More than 160 people – many of them young children – were struck with a serious stomach bug after swimming in a private pool.
Today (16 January 19) York Magistrates fined the owner £1,500 after identifying health and safety failings that led to an outbreak of the parasitic infection.
An investigation carried out by City of York Council found that Dolphins Swim School, Upper Poppleton, York, breached health and safety legislation.
It left 165 people with giardisis in 2015 due to poor water quality. Giardiasis is an infection of the digestive system, which causes acute prolonged diarrhoea, abdominal cramps and weight loss – and is of particular risk to children under five years of age and pregnant women.
Donna Leanne Kettlewell, 29, of Hawthorn Drive, Barlby, and Ryan Lee Griffin, 27, of Blackmoor Road, Leeds, opened the privately run swimming school in July 2015.
It offered swimming classes to children aged six weeks old and over.
Dolphins Swim School was visited by council environmental health officers in September that year, following a report of illness linked to the swim school.
They described the pool as dirty, with a brown and green colour to the unclear water and emitting a pungent smell.
Environmental health officers visited the pool unit later in the month, when a sample of the water was taken for testing.
The council continued to receive reports of illness linked to the swimming school which led to Mr Griffin voluntarily closing the business on 23 October 2015, following advice from Public Health England.
The council and Public Health England investigated all cases linked to the business and concluded that there were 165 confirmed cases.
The majority of those affected were children under the age of 10, most of whom were under the age of five, with two of the people affected requiring hospital admission.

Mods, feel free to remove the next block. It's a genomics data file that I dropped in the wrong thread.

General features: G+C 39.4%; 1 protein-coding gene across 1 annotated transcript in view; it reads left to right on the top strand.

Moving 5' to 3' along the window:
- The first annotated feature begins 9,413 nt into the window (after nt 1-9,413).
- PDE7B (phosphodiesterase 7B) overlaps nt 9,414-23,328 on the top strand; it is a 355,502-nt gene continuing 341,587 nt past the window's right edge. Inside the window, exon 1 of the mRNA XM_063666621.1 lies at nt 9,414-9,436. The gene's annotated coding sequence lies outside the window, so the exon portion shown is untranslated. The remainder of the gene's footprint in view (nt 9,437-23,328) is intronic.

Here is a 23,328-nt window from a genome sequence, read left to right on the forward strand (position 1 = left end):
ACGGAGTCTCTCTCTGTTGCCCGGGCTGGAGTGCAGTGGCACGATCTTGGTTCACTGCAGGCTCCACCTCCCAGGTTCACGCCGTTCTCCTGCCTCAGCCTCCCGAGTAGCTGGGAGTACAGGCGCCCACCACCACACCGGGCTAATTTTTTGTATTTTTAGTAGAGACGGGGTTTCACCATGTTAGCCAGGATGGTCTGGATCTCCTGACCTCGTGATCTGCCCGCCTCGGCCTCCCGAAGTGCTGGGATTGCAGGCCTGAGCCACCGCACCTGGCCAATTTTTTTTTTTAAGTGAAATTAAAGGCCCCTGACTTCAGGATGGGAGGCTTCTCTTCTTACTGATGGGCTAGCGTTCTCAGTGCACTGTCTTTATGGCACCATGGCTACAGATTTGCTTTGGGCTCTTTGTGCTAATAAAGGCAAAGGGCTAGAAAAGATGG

A report by Public Health England concluded that the giardiasis outbreak was due to inadequate pool management and disinfection by the business.
The report also revealed that there was only one shower available, and no hand soap in the only toilet cubicle which was also the only nappy changing station.
Expert advice obtained by the council revealed that the pool and equipment used by the swim school was appropriate only for a domestic pool used by a maximum of four people per at a time.
The pool was also only fitted with one plug, which meant that it would take several hours to drain and cause localised flooding.
Donna Kettlewell and Ryan Griffin appeared at York Magistrates Court today [16 January 2019], where Mr Griffin pleaded guilty to both offences under Health and Safety at Work Etc Act 1974.
Miss Kettlewell was formally acquitted after she denied the charges and no evidence was presented against her.
Mr Griffin was given a 12 month community order with 25 days of Rehabilitation Activity Requirement and ordered to pay £1,500 prosecution costs and £85 victim surcharge.
Councillor Jenny Brooks, executive member for housing and safer neighbourhoods, said:
The vast majority of local businesses follow safe and proper practices.
Dolphins Swim School chose to ignore health and safety legislation which endangered customers, local residents and businesses and put the health of children at considerable risk.
This outcome shows the severity of this case and that we will take legal action to ensure proper health and safety standards are maintained.